Dosage and Administration

Several different types of pau d’arco trees grow in various parts of the world. The inner layer of bark is the part used in medicine. The amounts of active chemicals in pau d’arco products cannot be guaranteed because they depend on the type of tree as well as on how bark is harvested, processed, and stored. In addition, outer bark, wood, or other parts of pau d'arco or other trees may be mixed with pau d'arco's inner bark.

In general, however, pau d’arco contains up to 7% of lapachol. In human studies, doses of pau d’arco that provided over 1,500 mg (1.5 grams) per day of lapachol were associated with severe side effects that include anemia, increased risk of uncontrolled bleeding, and severe nausea and vomiting. Due to the probability of these serious side effects, taking pau d’arco orally cannot be recommended.

In some countries of South and Central America, pau d’arco tea is common. Because the medically-active chemicals in pau d’arco do not dissolve very well in water, however, soaking the inner bark of pau d’arco in hot water does not usually produce a tea with much medical activity. Boiling the inner bark or wood of pau d’arco for at least 10 minutes and then cooling and straining out the solid particles may produce a mildly effective topical solution. This liquid may be used as a skin wash or poultice for conditions such as psoriasis.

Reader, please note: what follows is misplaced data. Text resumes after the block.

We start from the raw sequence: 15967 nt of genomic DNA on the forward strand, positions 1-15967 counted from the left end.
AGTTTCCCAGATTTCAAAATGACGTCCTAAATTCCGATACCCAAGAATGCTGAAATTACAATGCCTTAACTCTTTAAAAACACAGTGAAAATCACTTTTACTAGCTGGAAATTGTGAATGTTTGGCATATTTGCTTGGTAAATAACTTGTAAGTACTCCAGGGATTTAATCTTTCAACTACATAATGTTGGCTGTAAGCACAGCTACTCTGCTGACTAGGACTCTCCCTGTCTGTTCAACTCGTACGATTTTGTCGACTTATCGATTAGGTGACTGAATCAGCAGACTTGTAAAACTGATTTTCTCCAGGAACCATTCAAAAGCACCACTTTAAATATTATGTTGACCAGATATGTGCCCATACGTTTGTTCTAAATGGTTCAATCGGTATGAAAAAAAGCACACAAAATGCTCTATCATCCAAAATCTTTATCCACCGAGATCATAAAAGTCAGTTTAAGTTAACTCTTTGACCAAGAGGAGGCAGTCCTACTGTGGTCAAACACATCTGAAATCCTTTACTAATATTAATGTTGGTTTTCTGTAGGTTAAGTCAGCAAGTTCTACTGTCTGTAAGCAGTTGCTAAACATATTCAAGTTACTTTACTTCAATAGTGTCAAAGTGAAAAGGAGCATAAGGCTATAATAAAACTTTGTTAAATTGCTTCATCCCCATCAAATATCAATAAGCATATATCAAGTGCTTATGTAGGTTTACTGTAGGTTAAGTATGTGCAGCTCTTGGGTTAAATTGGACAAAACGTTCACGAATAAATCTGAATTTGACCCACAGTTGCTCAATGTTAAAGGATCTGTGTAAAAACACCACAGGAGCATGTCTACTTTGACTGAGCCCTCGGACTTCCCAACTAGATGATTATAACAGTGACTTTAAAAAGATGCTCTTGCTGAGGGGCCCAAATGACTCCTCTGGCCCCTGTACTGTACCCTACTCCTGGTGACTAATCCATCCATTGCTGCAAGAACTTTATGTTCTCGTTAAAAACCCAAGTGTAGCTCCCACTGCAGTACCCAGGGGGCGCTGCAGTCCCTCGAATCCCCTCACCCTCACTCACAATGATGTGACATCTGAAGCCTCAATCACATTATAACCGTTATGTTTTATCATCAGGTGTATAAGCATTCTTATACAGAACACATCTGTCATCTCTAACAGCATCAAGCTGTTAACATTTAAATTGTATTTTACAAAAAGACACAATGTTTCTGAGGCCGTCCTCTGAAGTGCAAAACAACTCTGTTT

Summary

The potentially serious side effects caused by dose levels necessary to produce medical effects make oral pau d’arco too risky to recommend for use in any medical condition. Topical solutions of pau d’arco may be mildly anti-infective and they may be used to relieve skin conditions.

Risks

While all individuals are advised not to take pau d’arco, its oral use should be avoided especially by individuals with bleeding disorders, by pregnant or breast-feeding women, and by small children.